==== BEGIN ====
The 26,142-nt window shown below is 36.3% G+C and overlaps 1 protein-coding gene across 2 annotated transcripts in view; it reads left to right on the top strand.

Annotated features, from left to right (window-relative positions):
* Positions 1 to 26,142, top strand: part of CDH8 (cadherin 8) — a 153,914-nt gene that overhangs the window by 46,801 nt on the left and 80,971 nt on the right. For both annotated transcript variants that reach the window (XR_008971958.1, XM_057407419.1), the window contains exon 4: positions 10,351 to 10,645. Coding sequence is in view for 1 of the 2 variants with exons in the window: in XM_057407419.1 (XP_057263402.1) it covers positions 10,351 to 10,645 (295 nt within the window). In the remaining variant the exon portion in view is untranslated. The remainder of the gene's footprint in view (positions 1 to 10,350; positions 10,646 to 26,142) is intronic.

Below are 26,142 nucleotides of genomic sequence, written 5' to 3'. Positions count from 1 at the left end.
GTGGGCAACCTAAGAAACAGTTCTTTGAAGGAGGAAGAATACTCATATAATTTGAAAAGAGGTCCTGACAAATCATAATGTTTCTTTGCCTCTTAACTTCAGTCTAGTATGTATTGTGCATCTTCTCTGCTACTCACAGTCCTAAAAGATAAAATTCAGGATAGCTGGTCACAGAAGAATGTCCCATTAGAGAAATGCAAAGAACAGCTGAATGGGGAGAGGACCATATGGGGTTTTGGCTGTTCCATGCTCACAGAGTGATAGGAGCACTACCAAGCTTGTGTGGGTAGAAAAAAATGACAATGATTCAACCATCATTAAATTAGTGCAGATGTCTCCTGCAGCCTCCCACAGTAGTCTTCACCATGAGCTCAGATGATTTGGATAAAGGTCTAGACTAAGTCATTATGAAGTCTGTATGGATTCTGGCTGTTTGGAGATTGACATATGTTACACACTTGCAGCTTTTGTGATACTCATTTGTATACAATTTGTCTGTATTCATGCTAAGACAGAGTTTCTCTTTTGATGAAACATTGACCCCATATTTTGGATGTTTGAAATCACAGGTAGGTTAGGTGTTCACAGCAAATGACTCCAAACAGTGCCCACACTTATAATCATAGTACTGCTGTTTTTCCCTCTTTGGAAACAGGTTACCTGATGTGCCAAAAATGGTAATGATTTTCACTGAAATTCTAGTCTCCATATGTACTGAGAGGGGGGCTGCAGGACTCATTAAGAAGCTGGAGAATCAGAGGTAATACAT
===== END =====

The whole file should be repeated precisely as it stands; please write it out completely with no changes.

The 26,142-nt window shown below is 36.3% G+C and overlaps 1 protein-coding gene across 2 annotated transcripts in view; it reads left to right on the top strand.

Annotated features, from left to right (window-relative positions):
* Positions 1 to 26,142, top strand: part of CDH8 (cadherin 8) — a 153,914-nt gene that overhangs the window by 46,801 nt on the left and 80,971 nt on the right. For both annotated transcript variants that reach the window (XR_008971958.1, XM_057407419.1), the window contains exon 4: positions 10,351 to 10,645. Coding sequence is in view for 1 of the 2 variants with exons in the window: in XM_057407419.1 (XP_057263402.1) it covers positions 10,351 to 10,645 (295 nt within the window). In the remaining variant the exon portion in view is untranslated. The remainder of the gene's footprint in view (positions 1 to 10,350; positions 10,646 to 26,142) is intronic.

Below are 26,142 nucleotides of genomic sequence, written 5' to 3'. Positions count from 1 at the left end.
GTGGGCAACCTAAGAAACAGTTCTTTGAAGGAGGAAGAATACTCATATAATTTGAAAAGAGGTCCTGACAAATCATAATGTTTCTTTGCCTCTTAACTTCAGTCTAGTATGTATTGTGCATCTTCTCTGCTACTCACAGTCCTAAAAGATAAAATTCAGGATAGCTGGTCACAGAAGAATGTCCCATTAGAGAAATGCAAAGAACAGCTGAATGGGGAGAGGACCATATGGGGTTTTGGCTGTTCCATGCTCACAGAGTGATAGGAGCACTACCAAGCTTGTGTGGGTAGAAAAAAATGACAATGATTCAACCATCATTAAATTAGTGCAGATGTCTCCTGCAGCCTCCCACAGTAGTCTTCACCATGAGCTCAGATGATTTGGATAAAGGTCTAGACTAAGTCATTATGAAGTCTGTATGGATTCTGGCTGTTTGGAGATTGACATATGTTACACACTTGCAGCTTTTGTGATACTCATTTGTATACAATTTGTCTGTATTCATGCTAAGACAGAGTTTCTCTTTTGATGAAACATTGACCCCATATTTTGGATGTTTGAAATCACAGGTAGGTTAGGTGTTCACAGCAAATGACTCCAAACAGTGCCCACACTTATAATCATAGTACTGCTGTTTTTCCCTCTTTGGAAACAGGTTACCTGATGTGCCAAAAATGGTAATGATTTTCACTGAAATTCTAGTCTCCATATGTACTGAGAGGGGGGCTGCAGGACTCATTAAGAAGCTGGAGAATCAGAGGTAATACAT